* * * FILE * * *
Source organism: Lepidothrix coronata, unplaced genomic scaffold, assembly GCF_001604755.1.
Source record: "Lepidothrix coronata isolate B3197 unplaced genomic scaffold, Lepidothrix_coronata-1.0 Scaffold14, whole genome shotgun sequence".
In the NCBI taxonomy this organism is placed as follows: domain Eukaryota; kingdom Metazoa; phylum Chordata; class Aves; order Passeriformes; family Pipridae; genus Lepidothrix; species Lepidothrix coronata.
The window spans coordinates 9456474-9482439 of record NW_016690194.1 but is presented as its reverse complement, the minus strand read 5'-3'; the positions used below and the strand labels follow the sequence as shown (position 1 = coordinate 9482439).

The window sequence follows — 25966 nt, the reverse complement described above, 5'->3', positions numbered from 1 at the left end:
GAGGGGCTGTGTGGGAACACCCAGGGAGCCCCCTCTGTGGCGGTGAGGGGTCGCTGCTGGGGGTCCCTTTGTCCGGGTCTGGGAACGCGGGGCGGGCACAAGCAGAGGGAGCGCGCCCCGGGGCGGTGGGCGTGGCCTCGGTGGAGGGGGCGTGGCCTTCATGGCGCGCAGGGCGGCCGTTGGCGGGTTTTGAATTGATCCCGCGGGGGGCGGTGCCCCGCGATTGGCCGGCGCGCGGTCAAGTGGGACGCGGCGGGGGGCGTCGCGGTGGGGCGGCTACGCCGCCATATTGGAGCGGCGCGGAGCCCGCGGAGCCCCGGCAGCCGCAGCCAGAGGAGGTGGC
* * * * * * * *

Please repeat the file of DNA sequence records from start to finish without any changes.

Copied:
Source organism: Lepidothrix coronata, unplaced genomic scaffold, assembly GCF_001604755.1.
Source record: "Lepidothrix coronata isolate B3197 unplaced genomic scaffold, Lepidothrix_coronata-1.0 Scaffold14, whole genome shotgun sequence".
In the NCBI taxonomy this organism is placed as follows: domain Eukaryota; kingdom Metazoa; phylum Chordata; class Aves; order Passeriformes; family Pipridae; genus Lepidothrix; species Lepidothrix coronata.
The window spans coordinates 9456474-9482439 of record NW_016690194.1 but is presented as its reverse complement, the minus strand read 5'-3'; the positions used below and the strand labels follow the sequence as shown (position 1 = coordinate 9482439).

The window sequence follows — 25966 nt, the reverse complement described above, 5'->3', positions numbered from 1 at the left end:
GAGGGGCTGTGTGGGAACACCCAGGGAGCCCCCTCTGTGGCGGTGAGGGGTCGCTGCTGGGGGTCCCTTTGTCCGGGTCTGGGAACGCGGGGCGGGCACAAGCAGAGGGAGCGCGCCCCGGGGCGGTGGGCGTGGCCTCGGTGGAGGGGGCGTGGCCTTCATGGCGCGCAGGGCGGCCGTTGGCGGGTTTTGAATTGATCCCGCGGGGGGCGGTGCCCCGCGATTGGCCGGCGCGCGGTCAAGTGGGACGCGGCGGGGGGCGTCGCGGTGGGGCGGCTACGCCGCCATATTGGAGCGGCGCGGAGCCCGCGGAGCCCCGGCAGCCGCAGCCAGAGGAGGTGGC